ight now we kinda feel like the market is changing and we’re not really in a position to put out an album and for people to be 100 per cent interested in it,” says The Novocaines guitarist Jay Marriott when quizzed on why the band has opted to release another single, as opposed to an album. “We’re trying to stay as current as possible; the idea is to put out a single or two every couple of months because it might pique people’s interest some more.” Marriott’s clearly onto something with the band understanding the importance of keeping their profile fresh and new, while continuing to have a presence in the scene. “Everybody, including myself, is about having the new thing now,” he states matter-of-factly. “Whether it be [a] band’s single or an album or their favourite television series or movie or whatever it might be.” It’s a bold and calculated move by the band to continually release new singles and tour extensively in support of them but it’s one Marriott says bands and artists have to take advantage of. “Nowadays everything is so right now and immediate. The idea of putting out singles as opposed to an album is we can put out six things every year rather than once a year.” While the inclement Perth weather put a halt to their release plans at the band’s live music show at Resound on Sunday 22 September, I find Marriott hard at work, frantically finishing rescheduling the event for Sunday 29 September. “I’m just putting together the final pieces that need to be looked after, ‘cause we’ve had to reschedule – it’s been an absolute nightmare, we’re just trying to make sure everything runs to schedule,” Marriott jokes. Resound is an all-day music show to be held at the Perth Cultural Centre and will see the The Novocaines headline, with support from locals Faim, The Floors, Puck, Pat Chow, Turin Robinson and Nevada Pilot. “Resound was an idea I have been working on for a couple of months, along with Stefan Caramia from Teledex Collective, who also plays guitar in Faim; there’s no way I could have organised this without him,” he says. “The whole premise was to put on a show that was more than one just at a venue, you know, being able to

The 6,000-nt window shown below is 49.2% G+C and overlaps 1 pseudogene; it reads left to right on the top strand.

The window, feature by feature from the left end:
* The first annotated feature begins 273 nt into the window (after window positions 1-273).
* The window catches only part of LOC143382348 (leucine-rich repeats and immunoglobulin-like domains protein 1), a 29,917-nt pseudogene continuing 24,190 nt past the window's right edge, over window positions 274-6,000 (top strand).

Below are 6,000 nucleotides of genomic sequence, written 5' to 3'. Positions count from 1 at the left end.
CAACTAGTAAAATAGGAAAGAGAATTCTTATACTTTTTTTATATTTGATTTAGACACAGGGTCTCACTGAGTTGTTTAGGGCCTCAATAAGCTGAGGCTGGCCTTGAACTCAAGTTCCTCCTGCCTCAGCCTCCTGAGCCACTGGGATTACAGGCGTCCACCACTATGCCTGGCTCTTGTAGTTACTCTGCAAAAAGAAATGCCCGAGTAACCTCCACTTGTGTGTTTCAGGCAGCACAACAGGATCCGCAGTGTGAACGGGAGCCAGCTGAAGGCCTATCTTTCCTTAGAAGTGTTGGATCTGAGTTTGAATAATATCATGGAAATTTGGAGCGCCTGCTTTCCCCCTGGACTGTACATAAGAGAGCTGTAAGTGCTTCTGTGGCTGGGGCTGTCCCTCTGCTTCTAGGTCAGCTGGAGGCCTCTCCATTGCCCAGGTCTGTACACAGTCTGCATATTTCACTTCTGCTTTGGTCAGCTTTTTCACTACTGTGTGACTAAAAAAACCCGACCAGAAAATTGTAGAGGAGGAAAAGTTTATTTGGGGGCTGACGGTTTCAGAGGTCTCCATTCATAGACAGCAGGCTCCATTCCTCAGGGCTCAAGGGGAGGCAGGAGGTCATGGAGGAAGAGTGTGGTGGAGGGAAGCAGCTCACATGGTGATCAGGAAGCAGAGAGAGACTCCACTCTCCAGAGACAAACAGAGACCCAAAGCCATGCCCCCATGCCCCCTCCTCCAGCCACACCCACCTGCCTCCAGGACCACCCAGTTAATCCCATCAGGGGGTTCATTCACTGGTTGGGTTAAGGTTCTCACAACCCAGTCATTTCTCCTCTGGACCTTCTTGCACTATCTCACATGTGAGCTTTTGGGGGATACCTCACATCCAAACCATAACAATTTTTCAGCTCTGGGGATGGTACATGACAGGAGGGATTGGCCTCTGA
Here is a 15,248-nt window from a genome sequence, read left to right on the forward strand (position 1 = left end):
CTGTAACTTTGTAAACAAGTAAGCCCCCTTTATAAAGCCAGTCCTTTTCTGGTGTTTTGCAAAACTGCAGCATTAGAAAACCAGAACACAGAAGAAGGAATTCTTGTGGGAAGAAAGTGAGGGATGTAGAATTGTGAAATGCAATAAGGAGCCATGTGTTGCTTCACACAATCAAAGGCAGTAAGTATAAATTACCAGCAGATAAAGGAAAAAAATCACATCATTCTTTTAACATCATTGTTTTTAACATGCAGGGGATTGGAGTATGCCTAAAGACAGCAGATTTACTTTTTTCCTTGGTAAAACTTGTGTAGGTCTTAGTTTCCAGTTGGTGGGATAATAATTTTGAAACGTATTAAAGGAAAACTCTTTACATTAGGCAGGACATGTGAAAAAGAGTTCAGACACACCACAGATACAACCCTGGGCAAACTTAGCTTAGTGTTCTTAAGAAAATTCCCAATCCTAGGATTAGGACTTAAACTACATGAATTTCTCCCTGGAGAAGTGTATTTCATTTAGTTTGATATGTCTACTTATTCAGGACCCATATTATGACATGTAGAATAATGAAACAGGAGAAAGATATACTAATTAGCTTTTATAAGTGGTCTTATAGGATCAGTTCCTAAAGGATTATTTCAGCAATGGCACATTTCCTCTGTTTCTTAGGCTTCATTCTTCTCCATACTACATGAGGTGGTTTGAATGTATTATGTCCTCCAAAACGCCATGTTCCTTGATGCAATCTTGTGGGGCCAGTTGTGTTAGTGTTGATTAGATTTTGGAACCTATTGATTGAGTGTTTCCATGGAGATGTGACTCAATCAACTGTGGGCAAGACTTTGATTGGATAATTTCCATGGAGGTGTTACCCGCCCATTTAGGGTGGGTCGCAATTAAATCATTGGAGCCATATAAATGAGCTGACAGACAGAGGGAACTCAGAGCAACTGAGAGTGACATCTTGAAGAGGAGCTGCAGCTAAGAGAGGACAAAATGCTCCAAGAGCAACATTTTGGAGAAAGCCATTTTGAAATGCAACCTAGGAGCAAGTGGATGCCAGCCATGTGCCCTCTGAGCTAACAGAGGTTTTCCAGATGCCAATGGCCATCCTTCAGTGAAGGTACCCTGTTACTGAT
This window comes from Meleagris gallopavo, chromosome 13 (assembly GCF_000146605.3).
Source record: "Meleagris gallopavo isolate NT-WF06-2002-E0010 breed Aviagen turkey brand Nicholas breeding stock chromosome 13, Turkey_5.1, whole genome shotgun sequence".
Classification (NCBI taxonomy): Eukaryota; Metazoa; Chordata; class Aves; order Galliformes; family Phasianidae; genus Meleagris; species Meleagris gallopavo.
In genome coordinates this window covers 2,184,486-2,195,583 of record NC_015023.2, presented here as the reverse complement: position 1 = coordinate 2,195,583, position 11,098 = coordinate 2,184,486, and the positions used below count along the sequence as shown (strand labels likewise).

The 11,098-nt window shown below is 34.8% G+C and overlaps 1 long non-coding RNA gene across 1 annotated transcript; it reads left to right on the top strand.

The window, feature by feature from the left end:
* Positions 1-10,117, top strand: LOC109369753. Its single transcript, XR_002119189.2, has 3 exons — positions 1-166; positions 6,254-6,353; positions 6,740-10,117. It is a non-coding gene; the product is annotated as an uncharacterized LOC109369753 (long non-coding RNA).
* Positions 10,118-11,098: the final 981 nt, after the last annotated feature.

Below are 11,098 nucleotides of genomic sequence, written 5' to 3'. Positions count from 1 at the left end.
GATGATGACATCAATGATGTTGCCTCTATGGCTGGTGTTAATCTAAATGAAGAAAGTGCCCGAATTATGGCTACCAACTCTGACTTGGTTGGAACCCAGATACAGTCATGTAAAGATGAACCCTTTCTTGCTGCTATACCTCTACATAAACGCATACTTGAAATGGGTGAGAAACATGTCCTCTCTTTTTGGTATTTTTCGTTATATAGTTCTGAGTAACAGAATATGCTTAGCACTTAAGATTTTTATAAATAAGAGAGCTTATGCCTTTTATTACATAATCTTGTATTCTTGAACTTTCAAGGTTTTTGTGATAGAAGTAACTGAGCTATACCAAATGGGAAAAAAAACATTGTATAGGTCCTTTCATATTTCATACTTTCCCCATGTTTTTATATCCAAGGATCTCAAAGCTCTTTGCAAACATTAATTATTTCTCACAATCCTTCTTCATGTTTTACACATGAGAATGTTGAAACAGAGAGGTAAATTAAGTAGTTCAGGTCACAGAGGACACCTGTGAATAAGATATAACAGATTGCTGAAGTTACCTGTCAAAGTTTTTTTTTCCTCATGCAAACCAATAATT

do a show outdoors in the James St Mall and get it broadcast right around Australia.” Marriott needn’t worry too much; his band is one of the most respected DIY punk bands in Australia and one whose profile is ever growing in